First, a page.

Planetary Data Reader
I am a Co-I on this exciting project, led by Chase Million of Million Concepts.
Goals and objectives
This project will create an open source, Python-based tool capable of reading the vast majority of data
(including tables and images) and metadata formats currently archived by the PDS, as well as some
formats common in planetary science research workflows but not typically archived in PDS
(e.g. ISIS cube, JP2, GeoTiff). It will offer users a consistent, easily-understandable interface
that works the same way for all data formats. For instance, a simple command like
will return a Python object that can immediately be used in research workflows or easily converted
to other formats using pre-existing tools.
This tool solves a well-known pain point for planetary data users: simply figuring out how to access data, especially data archived under PDS3, which often have inconsistent or bespoke formats. PDS is in the process of migrating archives to the stricter PDS4 standard, but the timeline for this migration is uncertain, and it is unlikely to be completed before 2025. The tool developed under this project provides a stopgap solution and also supplements the migration effort in two important ways. First, reading PDS3 data formats is one limit on a swift and efficient data migration, so this tool will streamline that effort. Second, because this tool will treat PDS3 and PDS4 data identically from the end-user perspective, it will future-proof research workflows from the migration.
Approach and methodology
This effort will build on proof-of-concept work already undertaken by this team. The majority of data archived under PDS3 (including .DAT and .IMG files) use a bitwise structured format sometimes referred to as the “PDS3 format.” It is not dissimilar from the FITS file format, but suffers from a much looser definition, leading to difficulties reading these files. The major issues in PDS3 that we have identified are (1) inconsistent mapping between specified data types and byte-size / order, (2) complex files containing multiple or mixed data types, and (3) file format definitions that are not stored in standard locations. We have prototyped solutions to these three issues, and the work plan will involve fully developing and testing those solutions. Other issues arise less frequently (e.g. one-off “bad” files, unique formats) and will be dealt with case-by-case.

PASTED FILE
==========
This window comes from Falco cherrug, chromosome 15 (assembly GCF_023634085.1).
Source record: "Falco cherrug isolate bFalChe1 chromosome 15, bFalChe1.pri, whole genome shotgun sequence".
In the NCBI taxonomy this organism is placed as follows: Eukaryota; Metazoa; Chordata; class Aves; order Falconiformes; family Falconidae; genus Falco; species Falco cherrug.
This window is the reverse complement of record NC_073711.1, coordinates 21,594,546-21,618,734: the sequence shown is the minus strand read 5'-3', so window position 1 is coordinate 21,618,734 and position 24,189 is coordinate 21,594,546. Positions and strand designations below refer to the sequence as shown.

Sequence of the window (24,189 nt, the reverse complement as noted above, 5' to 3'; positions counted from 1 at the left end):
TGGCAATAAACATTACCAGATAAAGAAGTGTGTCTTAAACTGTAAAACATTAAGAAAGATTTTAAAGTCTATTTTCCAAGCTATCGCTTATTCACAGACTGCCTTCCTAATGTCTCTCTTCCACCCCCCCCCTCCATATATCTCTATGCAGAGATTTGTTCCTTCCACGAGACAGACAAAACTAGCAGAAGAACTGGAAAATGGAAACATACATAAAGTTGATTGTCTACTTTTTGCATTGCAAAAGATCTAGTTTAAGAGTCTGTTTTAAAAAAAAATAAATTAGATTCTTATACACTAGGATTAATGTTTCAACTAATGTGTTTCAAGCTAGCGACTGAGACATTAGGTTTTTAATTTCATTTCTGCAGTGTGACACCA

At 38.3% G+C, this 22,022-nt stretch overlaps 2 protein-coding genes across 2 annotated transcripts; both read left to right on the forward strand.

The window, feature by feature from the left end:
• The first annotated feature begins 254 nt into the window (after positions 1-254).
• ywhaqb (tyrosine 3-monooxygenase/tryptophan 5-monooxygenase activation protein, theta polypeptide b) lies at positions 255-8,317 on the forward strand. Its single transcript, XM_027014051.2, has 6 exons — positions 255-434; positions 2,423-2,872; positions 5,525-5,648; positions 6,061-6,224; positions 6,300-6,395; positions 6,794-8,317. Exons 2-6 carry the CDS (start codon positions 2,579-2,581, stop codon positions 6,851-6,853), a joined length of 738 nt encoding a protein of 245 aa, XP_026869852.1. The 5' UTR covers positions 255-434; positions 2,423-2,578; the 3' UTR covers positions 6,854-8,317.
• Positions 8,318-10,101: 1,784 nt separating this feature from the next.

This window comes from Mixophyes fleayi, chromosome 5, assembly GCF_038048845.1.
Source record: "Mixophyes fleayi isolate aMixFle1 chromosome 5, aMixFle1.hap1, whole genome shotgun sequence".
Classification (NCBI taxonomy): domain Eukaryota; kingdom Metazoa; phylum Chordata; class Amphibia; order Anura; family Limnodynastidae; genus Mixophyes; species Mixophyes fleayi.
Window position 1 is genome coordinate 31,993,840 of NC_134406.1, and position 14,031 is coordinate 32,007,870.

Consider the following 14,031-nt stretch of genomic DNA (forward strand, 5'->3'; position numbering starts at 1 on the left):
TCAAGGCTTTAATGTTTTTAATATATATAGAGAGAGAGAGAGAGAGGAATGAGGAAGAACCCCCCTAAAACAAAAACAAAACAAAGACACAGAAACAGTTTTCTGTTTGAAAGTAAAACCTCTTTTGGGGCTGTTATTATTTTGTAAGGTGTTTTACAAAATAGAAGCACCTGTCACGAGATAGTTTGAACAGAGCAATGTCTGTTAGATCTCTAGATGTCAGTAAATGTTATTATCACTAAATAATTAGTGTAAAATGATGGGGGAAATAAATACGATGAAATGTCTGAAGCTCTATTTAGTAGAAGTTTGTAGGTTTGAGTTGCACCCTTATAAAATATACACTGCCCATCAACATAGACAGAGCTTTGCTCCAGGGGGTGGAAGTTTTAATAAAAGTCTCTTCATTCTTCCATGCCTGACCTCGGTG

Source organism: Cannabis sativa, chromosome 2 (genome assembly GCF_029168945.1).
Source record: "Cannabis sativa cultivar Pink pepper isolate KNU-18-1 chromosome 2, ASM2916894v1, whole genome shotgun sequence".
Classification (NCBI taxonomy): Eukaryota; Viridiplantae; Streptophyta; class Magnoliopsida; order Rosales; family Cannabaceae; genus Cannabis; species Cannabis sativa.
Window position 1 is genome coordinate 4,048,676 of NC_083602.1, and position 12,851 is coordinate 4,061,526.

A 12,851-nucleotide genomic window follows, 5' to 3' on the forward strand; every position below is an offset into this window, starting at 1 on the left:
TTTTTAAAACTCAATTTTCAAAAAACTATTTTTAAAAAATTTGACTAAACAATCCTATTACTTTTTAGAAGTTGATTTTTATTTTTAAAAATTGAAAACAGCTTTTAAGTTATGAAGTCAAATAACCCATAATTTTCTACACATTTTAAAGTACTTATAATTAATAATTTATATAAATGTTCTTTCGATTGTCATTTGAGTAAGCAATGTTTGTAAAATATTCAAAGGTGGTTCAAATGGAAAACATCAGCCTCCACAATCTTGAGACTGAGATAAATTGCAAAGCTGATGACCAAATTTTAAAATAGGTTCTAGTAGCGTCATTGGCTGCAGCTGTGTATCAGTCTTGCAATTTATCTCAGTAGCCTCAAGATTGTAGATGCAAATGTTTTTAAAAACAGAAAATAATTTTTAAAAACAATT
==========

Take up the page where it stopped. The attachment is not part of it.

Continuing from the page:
Several Python tools exist for reading subsets of planetary data. They include pds4_tools, PVL, Plio, Python wrappers for GDAL and fitsio, Pysis, and SpiceyPy, astropy. These will be reused when appropriate, with input and output syntax / behavior wrapped to provide consistent experience across data types.
A thorough testing suite will also be developed which, in addition to more targeted approaches, will
scrape PDS data holdings in a systematic way to verify expected behavior and identify issues requiring
additional development. The resulting tool will be released under a permissive license and made publicly available on the PI’s institutional webspace and the NASA PSD Github. It will be made available for easy installation through
conda and also submitted as an affiliate package to the PlanetaryPy project.
Scope and relevance
The proposed work will “develop and disseminate software tools that facilitate the use of existing datasets or that would enable or enhance future science investigations of interest to the Planetary Science Division” and is therefore a Software Tool Development and Validation task per section 1.7 of the solicitation. The proposed work does not include a “science investigation” or application of t hese tools except as necessary to validate their performance. It is therefore within scope of and appropriate for PDART.